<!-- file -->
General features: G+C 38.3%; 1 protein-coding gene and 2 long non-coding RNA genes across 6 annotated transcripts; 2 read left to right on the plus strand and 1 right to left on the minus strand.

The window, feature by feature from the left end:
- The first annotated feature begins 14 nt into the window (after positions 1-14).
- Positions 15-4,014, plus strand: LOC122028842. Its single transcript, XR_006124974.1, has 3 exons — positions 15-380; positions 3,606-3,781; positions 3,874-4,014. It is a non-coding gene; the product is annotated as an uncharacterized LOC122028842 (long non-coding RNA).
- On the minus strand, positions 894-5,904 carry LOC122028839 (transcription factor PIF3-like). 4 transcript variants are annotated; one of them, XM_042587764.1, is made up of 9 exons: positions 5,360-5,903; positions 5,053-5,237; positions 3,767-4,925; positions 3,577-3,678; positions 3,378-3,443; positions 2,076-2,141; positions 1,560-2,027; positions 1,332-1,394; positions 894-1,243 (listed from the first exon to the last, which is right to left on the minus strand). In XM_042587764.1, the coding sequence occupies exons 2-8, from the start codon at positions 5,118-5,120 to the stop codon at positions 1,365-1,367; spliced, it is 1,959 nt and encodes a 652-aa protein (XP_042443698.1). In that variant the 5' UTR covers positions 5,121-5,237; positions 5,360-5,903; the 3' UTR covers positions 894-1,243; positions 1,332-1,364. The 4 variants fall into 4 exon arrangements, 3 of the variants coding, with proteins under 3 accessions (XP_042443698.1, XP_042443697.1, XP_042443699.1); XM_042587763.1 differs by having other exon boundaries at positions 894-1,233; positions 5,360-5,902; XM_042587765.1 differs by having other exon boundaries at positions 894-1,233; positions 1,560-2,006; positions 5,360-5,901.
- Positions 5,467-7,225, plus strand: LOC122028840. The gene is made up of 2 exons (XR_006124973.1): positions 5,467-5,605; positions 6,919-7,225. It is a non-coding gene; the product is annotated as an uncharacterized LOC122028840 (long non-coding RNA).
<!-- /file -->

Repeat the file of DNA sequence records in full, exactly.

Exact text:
General features: G+C 38.3%; 1 protein-coding gene and 2 long non-coding RNA genes across 6 annotated transcripts; 2 read left to right on the plus strand and 1 right to left on the minus strand.

The window, feature by feature from the left end:
- The first annotated feature begins 14 nt into the window (after positions 1-14).
- Positions 15-4,014, plus strand: LOC122028842. Its single transcript, XR_006124974.1, has 3 exons — positions 15-380; positions 3,606-3,781; positions 3,874-4,014. It is a non-coding gene; the product is annotated as an uncharacterized LOC122028842 (long non-coding RNA).
- On the minus strand, positions 894-5,904 carry LOC122028839 (transcription factor PIF3-like). 4 transcript variants are annotated; one of them, XM_042587764.1, is made up of 9 exons: positions 5,360-5,903; positions 5,053-5,237; positions 3,767-4,925; positions 3,577-3,678; positions 3,378-3,443; positions 2,076-2,141; positions 1,560-2,027; positions 1,332-1,394; positions 894-1,243 (listed from the first exon to the last, which is right to left on the minus strand). In XM_042587764.1, the coding sequence occupies exons 2-8, from the start codon at positions 5,118-5,120 to the stop codon at positions 1,365-1,367; spliced, it is 1,959 nt and encodes a 652-aa protein (XP_042443698.1). In that variant the 5' UTR covers positions 5,121-5,237; positions 5,360-5,903; the 3' UTR covers positions 894-1,243; positions 1,332-1,364. The 4 variants fall into 4 exon arrangements, 3 of the variants coding, with proteins under 3 accessions (XP_042443698.1, XP_042443697.1, XP_042443699.1); XM_042587763.1 differs by having other exon boundaries at positions 894-1,233; positions 5,360-5,902; XM_042587765.1 differs by having other exon boundaries at positions 894-1,233; positions 1,560-2,006; positions 5,360-5,901.
- Positions 5,467-7,225, plus strand: LOC122028840. The gene is made up of 2 exons (XR_006124973.1): positions 5,467-5,605; positions 6,919-7,225. It is a non-coding gene; the product is annotated as an uncharacterized LOC122028840 (long non-coding RNA).